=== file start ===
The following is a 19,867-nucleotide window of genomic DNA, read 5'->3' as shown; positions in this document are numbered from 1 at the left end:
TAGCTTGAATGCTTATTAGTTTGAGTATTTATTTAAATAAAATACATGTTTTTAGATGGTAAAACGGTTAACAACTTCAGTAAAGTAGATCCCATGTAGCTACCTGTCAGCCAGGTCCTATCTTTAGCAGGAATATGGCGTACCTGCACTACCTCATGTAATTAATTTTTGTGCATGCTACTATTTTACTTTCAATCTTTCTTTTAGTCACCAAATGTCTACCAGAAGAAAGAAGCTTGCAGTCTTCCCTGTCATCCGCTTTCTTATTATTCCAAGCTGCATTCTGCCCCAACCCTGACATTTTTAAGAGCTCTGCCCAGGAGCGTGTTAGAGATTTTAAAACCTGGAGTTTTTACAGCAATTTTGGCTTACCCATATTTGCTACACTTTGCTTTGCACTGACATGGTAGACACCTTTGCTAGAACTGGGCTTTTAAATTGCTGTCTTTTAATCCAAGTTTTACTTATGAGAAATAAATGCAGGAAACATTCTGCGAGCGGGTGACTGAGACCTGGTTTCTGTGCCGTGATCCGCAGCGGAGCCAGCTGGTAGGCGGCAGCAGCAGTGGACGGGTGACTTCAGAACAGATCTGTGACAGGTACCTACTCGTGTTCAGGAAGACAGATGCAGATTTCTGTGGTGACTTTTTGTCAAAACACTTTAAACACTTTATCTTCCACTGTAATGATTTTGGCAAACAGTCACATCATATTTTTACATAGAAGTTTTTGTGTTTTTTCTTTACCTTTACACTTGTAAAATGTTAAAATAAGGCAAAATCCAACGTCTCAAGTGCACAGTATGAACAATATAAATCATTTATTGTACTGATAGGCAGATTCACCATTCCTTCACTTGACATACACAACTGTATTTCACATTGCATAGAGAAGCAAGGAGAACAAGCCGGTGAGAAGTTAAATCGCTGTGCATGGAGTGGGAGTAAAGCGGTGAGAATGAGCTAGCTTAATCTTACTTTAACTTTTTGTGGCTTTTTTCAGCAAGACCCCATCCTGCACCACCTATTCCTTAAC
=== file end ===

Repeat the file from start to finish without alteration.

The following is a 19,867-nucleotide window of genomic DNA, read 5'->3' as shown; positions in this document are numbered from 1 at the left end:
TAGCTTGAATGCTTATTAGTTTGAGTATTTATTTAAATAAAATACATGTTTTTAGATGGTAAAACGGTTAACAACTTCAGTAAAGTAGATCCCATGTAGCTACCTGTCAGCCAGGTCCTATCTTTAGCAGGAATATGGCGTACCTGCACTACCTCATGTAATTAATTTTTGTGCATGCTACTATTTTACTTTCAATCTTTCTTTTAGTCACCAAATGTCTACCAGAAGAAAGAAGCTTGCAGTCTTCCCTGTCATCCGCTTTCTTATTATTCCAAGCTGCATTCTGCCCCAACCCTGACATTTTTAAGAGCTCTGCCCAGGAGCGTGTTAGAGATTTTAAAACCTGGAGTTTTTACAGCAATTTTGGCTTACCCATATTTGCTACACTTTGCTTTGCACTGACATGGTAGACACCTTTGCTAGAACTGGGCTTTTAAATTGCTGTCTTTTAATCCAAGTTTTACTTATGAGAAATAAATGCAGGAAACATTCTGCGAGCGGGTGACTGAGACCTGGTTTCTGTGCCGTGATCCGCAGCGGAGCCAGCTGGTAGGCGGCAGCAGCAGTGGACGGGTGACTTCAGAACAGATCTGTGACAGGTACCTACTCGTGTTCAGGAAGACAGATGCAGATTTCTGTGGTGACTTTTTGTCAAAACACTTTAAACACTTTATCTTCCACTGTAATGATTTTGGCAAACAGTCACATCATATTTTTACATAGAAGTTTTTGTGTTTTTTCTTTACCTTTACACTTGTAAAATGTTAAAATAAGGCAAAATCCAACGTCTCAAGTGCACAGTATGAACAATATAAATCATTTATTGTACTGATAGGCAGATTCACCATTCCTTCACTTGACATACACAACTGTATTTCACATTGCATAGAGAAGCAAGGAGAACAAGCCGGTGAGAAGTTAAATCGCTGTGCATGGAGTGGGAGTAAAGCGGTGAGAATGAGCTAGCTTAATCTTACTTTAACTTTTTGTGGCTTTTTTCAGCAAGACCCCATCCTGCACCACCTATTCCTTAAC